The founder of a luxury suit retailer with celebrity clients has been ordered to pay a former employee almost $21,000 after putting him through "one of the most stressful times" of his life.
Murray Crane of Crane Brothers was found to have breached Jordan Gibson's employment contract by the Employment Relations Authority (ERA) on Monday.
Mr Gibson was hired as creative director of Auckland outlet store Gubb & Mackie in 2015, and was given a 10 percent shareholding. The business failed to meet sales targets and went into liquidation in 2017.
He sought more than $22,000 in unpaid wages, holiday pay, KiwiSaver contributions and leave entitlements from Mr Crane. The ERA ruled that Mr Crane must pay Mr Gibson a total of $20,956.32, including $5833 in notice of his termination.
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Mr Gibson told Newshub he's pleased with the outcome.
"It's been a long time coming. It was a good year-and-a-half-long saga that was drawn out and delayed as much as possible. I'm just relieved, it's a real weight off my shoulders."
He first realised something odd was going on with his pay in early 2017. He'd been told he would no longer receive a salary but would instead be paid in "drawings", a form of payment for working shareholders which is taken out of the business profits.
"It was the first I'd ever heard of that term," Mr Gibson says.
He was told nothing would change for him, but that turned out not to be the case.
"It meant my employment ended, but due diligence wasn't done to inform me of that."
Between September 2016 and February 2017, he'd noticed his pay was frequently delayed and often short, which was due to the business' cashflow problem. His PAYE and KiwiSaver contributions were also missing.
"That was when the alarm bells started ringing. I then knew that the business was under distress."
He tried to ask Mr Crane what was going on via email and in person - but every time he did, the issue was deflected or ignored completely. Even in meetings with Mr Crane and his lawyer - which he says were framed as "board meetings" - his pleas for an explanation fell on deaf ears.
"I was constantly bringing it up... I was told it would be explained to me later."
There were other red flags that indicated the business was struggling, such as problems with paying suppliers. However he didn't leave Gubb & Mackie, because he knew Mr Crane was looking at selling the business and he wanted to suggest that he take over - a proposal that Mr Crane ultimately turned down.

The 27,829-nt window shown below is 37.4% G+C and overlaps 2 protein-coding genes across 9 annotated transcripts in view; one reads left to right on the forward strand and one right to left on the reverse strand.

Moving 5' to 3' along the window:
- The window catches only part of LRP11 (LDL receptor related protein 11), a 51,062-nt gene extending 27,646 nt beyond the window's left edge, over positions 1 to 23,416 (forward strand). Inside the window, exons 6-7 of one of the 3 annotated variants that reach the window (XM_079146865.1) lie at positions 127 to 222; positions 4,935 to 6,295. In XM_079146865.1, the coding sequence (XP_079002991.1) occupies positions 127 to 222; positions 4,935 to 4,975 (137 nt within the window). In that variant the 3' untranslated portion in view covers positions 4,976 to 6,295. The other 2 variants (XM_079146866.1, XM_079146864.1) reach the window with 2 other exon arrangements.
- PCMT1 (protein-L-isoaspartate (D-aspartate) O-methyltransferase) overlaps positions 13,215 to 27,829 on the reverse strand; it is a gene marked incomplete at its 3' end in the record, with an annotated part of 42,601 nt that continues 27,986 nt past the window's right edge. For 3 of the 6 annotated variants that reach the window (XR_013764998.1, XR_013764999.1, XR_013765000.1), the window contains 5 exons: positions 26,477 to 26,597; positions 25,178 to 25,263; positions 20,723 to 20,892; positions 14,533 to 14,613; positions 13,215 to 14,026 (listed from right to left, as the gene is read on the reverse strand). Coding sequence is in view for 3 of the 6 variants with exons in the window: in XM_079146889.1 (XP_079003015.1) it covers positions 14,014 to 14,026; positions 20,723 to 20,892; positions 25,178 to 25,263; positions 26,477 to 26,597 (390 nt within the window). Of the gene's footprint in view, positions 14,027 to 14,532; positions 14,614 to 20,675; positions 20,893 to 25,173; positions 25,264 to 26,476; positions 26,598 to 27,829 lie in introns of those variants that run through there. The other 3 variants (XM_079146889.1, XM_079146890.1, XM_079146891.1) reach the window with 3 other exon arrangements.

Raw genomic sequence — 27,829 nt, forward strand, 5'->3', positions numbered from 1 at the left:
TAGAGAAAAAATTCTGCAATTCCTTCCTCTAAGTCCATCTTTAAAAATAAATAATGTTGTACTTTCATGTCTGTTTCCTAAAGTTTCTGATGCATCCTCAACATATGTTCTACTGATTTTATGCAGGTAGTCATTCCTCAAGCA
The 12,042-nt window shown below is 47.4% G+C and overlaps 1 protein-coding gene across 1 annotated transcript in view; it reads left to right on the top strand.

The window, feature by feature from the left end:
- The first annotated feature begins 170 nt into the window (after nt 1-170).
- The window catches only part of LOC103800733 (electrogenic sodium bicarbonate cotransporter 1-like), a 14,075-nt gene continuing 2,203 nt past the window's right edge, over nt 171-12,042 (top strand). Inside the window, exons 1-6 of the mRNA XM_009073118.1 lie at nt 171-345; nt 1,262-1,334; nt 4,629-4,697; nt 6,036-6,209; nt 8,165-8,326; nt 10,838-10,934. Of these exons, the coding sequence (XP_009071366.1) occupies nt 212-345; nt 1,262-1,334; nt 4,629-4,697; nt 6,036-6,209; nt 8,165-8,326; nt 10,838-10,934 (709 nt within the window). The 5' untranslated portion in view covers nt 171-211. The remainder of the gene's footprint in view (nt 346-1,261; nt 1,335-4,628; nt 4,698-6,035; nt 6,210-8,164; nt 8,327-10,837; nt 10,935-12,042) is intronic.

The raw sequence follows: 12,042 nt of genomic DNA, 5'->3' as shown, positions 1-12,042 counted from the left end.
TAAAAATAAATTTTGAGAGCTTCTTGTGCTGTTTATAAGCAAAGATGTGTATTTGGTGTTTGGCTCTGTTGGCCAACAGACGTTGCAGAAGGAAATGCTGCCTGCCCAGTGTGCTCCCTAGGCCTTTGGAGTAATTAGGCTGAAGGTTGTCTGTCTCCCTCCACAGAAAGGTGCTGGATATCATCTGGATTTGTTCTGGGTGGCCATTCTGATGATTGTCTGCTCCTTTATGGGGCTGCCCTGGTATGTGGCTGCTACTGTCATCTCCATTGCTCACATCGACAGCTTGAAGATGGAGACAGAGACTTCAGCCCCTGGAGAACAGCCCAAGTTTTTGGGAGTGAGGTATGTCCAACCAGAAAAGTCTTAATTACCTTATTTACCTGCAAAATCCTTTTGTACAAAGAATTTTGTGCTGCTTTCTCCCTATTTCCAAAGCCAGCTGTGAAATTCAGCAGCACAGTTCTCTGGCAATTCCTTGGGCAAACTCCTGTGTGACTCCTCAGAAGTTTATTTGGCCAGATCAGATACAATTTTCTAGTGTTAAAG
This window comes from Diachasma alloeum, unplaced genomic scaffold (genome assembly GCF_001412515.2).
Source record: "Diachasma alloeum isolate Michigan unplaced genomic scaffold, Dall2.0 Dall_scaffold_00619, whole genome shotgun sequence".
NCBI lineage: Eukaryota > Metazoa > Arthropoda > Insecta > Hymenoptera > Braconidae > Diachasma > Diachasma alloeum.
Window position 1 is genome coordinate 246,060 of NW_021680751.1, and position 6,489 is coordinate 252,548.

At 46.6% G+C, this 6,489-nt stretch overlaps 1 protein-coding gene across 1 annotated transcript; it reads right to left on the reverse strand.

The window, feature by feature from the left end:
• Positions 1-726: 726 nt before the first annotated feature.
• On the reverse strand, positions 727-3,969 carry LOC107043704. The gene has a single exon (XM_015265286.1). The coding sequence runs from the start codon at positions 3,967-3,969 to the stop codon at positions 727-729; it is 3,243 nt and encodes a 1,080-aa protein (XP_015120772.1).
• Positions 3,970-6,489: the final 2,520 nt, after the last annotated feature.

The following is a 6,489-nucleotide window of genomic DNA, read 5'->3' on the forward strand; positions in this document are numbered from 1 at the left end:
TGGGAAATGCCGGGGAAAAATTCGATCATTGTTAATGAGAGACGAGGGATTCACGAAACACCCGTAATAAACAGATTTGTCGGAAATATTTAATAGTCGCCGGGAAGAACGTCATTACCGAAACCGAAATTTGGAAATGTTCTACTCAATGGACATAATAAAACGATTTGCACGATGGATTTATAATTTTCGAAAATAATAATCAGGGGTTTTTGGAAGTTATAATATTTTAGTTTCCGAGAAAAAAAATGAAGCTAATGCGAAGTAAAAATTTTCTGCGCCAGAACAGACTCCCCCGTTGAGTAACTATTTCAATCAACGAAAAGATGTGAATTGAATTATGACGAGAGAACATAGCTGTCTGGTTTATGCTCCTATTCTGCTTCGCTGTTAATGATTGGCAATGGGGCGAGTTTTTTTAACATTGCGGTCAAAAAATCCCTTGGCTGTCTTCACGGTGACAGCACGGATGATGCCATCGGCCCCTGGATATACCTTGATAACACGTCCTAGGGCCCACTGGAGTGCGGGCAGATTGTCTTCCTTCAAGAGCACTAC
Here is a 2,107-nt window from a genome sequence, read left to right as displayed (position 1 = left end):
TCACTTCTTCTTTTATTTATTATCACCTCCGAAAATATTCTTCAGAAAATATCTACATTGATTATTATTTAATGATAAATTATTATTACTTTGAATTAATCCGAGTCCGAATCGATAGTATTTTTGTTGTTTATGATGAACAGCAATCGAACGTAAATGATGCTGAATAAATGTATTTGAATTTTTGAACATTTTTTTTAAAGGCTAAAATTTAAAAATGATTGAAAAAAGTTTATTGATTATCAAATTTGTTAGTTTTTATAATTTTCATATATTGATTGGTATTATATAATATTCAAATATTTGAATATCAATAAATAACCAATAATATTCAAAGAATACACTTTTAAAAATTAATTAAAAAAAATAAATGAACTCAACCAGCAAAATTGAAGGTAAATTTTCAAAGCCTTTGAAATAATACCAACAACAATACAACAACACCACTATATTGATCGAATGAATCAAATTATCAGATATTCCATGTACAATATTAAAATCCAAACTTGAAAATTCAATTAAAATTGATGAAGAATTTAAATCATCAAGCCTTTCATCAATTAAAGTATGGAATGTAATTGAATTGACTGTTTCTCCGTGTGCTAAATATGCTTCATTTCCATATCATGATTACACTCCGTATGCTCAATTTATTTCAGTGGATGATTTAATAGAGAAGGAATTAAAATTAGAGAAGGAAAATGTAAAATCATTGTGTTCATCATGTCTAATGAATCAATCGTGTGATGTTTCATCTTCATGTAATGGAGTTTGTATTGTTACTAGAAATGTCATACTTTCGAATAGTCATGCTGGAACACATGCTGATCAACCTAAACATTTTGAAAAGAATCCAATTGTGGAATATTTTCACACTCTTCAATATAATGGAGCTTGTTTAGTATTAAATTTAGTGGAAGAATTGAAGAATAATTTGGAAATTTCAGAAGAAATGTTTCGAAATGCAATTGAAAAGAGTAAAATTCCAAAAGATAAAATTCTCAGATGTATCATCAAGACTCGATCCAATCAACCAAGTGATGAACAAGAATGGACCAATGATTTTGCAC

In March 2017, Mr Gibson was "abruptly" informed that the business was in liquidation and he was out of a job, effective immediately.
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He raised a personal grievance against Mr Crane for unjustified dismissal, and set about pursuing $22,000 in arrears for breaching his employment agreement - an escalation he says he was "pushed into doing".
"It wasn't a situation I wanted to be in," he says. "It could have been dealt with more easily, but it was clear I had no choice."
He calculated he was owed $6590.55 in unpaid wages between September 2016 and April 2017, $5833.33 for his notice of termination, $5923.08 as holiday pay for annual leave owed, and $3955.53 in KiwiSaver contributions.
"It was a pretty unstable time for me. I didn't know what would happen with my career, and it was affecting my ability to meet my costs. It was one of the most stressful periods I've ever been through."
Monday's ruling has brought about the end of a difficult and costly 18-month ordeal.
"It's a big relief, and very validating to get that decision. I didn't realise how much impact it was having on me until that moment."
Mr Gibson says he worked with Mr Crane for six years at both Crane Brothers and Gubb & Mackie, and has mixed feelings about his former boss, who attracted controversy in the past with a "politically incorrect" job listing.
"I knew what he was like: quite a firm character. I'd heard things before, but he gave me this opportunity to get started."
It was difficult to get along with him once it was obvious the business wasn't doing well, and that things were being kept from him, Mr Gibson says.
"Our relationship became strained and awkward, and we avoided each other. It was one of the strangest times of this whole saga, that lack of any communication."
Mr Gibson has since set up his own clothing brand, and has a store on High St, which he says was a "big step".
"It was hard to have this going on in the background, both because of the stress and all the work that went into documentation."
Mr Gibson says a strong support network of friends and family helped him through it, and he has a message for anyone in a similar situation: don't go it alone.
"I'd implore them to seek legal help. Don't try and deal with it on your own if it gets to be more than you can handle," he advises.
"You also need people who can support you mentally so you can keep going. Carry it through, and don't give up."
Mr Crane told Newshub he's disappointed by the ruling, but can't "remain despondent" at how things turned out.
"As a business owner, you always assess the risk. This time I got it wrong."